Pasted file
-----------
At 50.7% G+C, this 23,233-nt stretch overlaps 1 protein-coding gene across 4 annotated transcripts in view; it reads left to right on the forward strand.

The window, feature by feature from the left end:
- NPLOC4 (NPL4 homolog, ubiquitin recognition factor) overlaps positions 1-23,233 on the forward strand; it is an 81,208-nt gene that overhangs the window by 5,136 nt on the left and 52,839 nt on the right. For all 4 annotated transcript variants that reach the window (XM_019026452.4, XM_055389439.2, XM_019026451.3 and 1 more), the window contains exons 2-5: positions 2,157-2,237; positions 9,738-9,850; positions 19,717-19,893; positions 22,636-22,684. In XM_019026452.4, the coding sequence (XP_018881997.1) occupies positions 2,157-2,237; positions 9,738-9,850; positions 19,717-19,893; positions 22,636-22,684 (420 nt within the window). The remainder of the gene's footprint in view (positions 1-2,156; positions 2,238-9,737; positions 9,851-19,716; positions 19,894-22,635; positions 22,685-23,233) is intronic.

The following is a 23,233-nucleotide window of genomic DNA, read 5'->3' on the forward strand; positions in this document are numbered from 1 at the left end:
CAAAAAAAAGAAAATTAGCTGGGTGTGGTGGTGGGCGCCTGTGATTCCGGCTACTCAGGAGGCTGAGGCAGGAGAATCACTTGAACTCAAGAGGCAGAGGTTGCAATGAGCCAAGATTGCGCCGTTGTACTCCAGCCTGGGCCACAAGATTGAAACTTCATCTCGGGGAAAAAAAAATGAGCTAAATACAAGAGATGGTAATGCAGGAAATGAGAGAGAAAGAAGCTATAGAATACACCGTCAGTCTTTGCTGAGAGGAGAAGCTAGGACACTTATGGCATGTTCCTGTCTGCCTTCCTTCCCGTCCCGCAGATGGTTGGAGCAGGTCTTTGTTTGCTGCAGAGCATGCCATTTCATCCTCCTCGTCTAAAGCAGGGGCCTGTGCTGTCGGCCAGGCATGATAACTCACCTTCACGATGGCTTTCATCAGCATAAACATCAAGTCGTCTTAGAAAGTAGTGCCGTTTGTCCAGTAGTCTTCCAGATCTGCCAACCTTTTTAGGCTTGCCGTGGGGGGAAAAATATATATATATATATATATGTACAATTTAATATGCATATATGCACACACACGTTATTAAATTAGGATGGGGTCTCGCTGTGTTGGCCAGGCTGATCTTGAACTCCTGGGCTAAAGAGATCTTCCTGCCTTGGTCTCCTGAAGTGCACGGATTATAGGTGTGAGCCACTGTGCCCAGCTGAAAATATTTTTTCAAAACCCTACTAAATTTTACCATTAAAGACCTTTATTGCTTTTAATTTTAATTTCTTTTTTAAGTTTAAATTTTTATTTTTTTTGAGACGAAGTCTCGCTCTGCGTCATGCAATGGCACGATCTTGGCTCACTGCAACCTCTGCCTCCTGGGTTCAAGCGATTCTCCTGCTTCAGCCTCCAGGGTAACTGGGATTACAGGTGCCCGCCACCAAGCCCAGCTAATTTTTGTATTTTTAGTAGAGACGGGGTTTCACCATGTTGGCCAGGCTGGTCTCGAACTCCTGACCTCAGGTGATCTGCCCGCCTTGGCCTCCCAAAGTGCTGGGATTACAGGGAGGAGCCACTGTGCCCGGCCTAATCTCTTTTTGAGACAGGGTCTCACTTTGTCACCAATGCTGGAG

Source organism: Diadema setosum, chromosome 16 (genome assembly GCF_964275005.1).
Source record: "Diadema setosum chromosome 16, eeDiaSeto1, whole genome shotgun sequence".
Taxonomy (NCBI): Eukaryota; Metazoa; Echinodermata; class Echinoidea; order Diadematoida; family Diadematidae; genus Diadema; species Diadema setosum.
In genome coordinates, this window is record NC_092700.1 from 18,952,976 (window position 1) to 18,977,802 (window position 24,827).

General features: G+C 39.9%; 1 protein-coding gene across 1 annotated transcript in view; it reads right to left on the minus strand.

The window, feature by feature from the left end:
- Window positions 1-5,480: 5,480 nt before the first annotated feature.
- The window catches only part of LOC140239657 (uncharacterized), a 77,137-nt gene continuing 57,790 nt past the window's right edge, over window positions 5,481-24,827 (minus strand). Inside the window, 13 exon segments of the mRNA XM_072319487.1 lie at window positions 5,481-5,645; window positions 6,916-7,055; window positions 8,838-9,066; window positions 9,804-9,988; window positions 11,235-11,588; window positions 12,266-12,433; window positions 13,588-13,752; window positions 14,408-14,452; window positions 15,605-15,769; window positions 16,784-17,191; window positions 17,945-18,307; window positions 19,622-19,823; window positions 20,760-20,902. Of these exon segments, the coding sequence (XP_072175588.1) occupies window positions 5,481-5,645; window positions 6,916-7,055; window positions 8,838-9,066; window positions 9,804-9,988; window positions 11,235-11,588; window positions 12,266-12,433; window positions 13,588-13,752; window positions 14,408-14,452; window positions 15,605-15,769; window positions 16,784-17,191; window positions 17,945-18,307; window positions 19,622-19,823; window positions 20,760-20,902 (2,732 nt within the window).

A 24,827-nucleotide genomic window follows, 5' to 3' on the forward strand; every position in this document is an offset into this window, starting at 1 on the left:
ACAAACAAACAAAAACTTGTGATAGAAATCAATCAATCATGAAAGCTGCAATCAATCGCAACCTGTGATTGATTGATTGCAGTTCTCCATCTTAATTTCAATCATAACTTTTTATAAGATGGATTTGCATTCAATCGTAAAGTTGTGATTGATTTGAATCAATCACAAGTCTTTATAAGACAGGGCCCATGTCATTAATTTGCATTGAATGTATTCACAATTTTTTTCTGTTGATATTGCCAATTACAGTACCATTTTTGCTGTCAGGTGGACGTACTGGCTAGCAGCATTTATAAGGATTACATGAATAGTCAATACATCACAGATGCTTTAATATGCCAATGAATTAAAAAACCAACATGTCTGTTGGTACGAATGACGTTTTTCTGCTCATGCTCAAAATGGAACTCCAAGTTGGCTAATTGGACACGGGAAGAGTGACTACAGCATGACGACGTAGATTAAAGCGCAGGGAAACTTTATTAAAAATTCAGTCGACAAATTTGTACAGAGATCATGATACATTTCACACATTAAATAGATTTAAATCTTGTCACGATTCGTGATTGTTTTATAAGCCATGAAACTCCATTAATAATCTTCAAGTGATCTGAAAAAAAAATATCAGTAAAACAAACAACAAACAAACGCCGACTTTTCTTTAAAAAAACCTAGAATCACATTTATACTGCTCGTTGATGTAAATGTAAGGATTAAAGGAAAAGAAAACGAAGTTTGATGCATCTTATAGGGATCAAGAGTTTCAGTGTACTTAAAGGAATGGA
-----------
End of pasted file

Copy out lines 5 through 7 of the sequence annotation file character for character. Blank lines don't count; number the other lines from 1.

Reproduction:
CAAAAAAAAGAAAATTAGCTGGGTGTGGTGGTGGGCGCCTGTGATTCCGGCTACTCAGGAGGCTGAGGCAGGAGAATCACTTGAACTCAAGAGGCAGAGGTTGCAATGAGCCAAGATTGCGCCGTTGTACTCCAGCCTGGGCCACAAGATTGAAACTTCATCTCGGGGAAAAAAAAATGAGCTAAATACAAGAGATGGTAATGCAGGAAATGAGAGAGAAAGAAGCTATAGAATACACCGTCAGTCTTTGCTGAGAGGAGAAGCTAGGACACTTATGGCATGTTCCTGTCTGCCTTCCTTCCCGTCCCGCAGATGGTTGGAGCAGGTCTTTGTTTGCTGCAGAGCATGCCATTTCATCCTCCTCGTCTAAAGCAGGGGCCTGTGCTGTCGGCCAGGCATGATAACTCACCTTCACGATGGCTTTCATCAGCATAAACATCAAGTCGTCTTAGAAAGTAGTGCCGTTTGTCCAGTAGTCTTCCAGATCTGCCAACCTTTTTAGGCTTGCCGTGGGGGGAAAAATATATATATATATATATATGTACAATTTAATATGCATATATGCACACACACGTTATTAAATTAGGATGGGGTCTCGCTGTGTTGGCCAGGCTGATCTTGAACTCCTGGGCTAAAGAGATCTTCCTGCCTTGGTCTCCTGAAGTGCACGGATTATAGGTGTGAGCCACTGTGCCCAGCTGAAAATATTTTTTCAAAACCCTACTAAATTTTACCATTAAAGACCTTTATTGCTTTTAATTTTAATTTCTTTTTTAAGTTTAAATTTTTATTTTTTTTGAGACGAAGTCTCGCTCTGCGTCATGCAATGGCACGATCTTGGCTCACTGCAACCTCTGCCTCCTGGGTTCAAGCGATTCTCCTGCTTCAGCCTCCAGGGTAACTGGGATTACAGGTGCCCGCCACCAAGCCCAGCTAATTTTTGTATTTTTAGTAGAGACGGGGTTTCACCATGTTGGCCAGGCTGGTCTCGAACTCCTGACCTCAGGTGATCTGCCCGCCTTGGCCTCCCAAAGTGCTGGGATTACAGGGAGGAGCCACTGTGCCCGGCCTAATCTCTTTTTGAGACAGGGTCTCACTTTGTCACCAATGCTGGAG

Source organism: Diadema setosum, chromosome 16 (genome assembly GCF_964275005.1).
Source record: "Diadema setosum chromosome 16, eeDiaSeto1, whole genome shotgun sequence".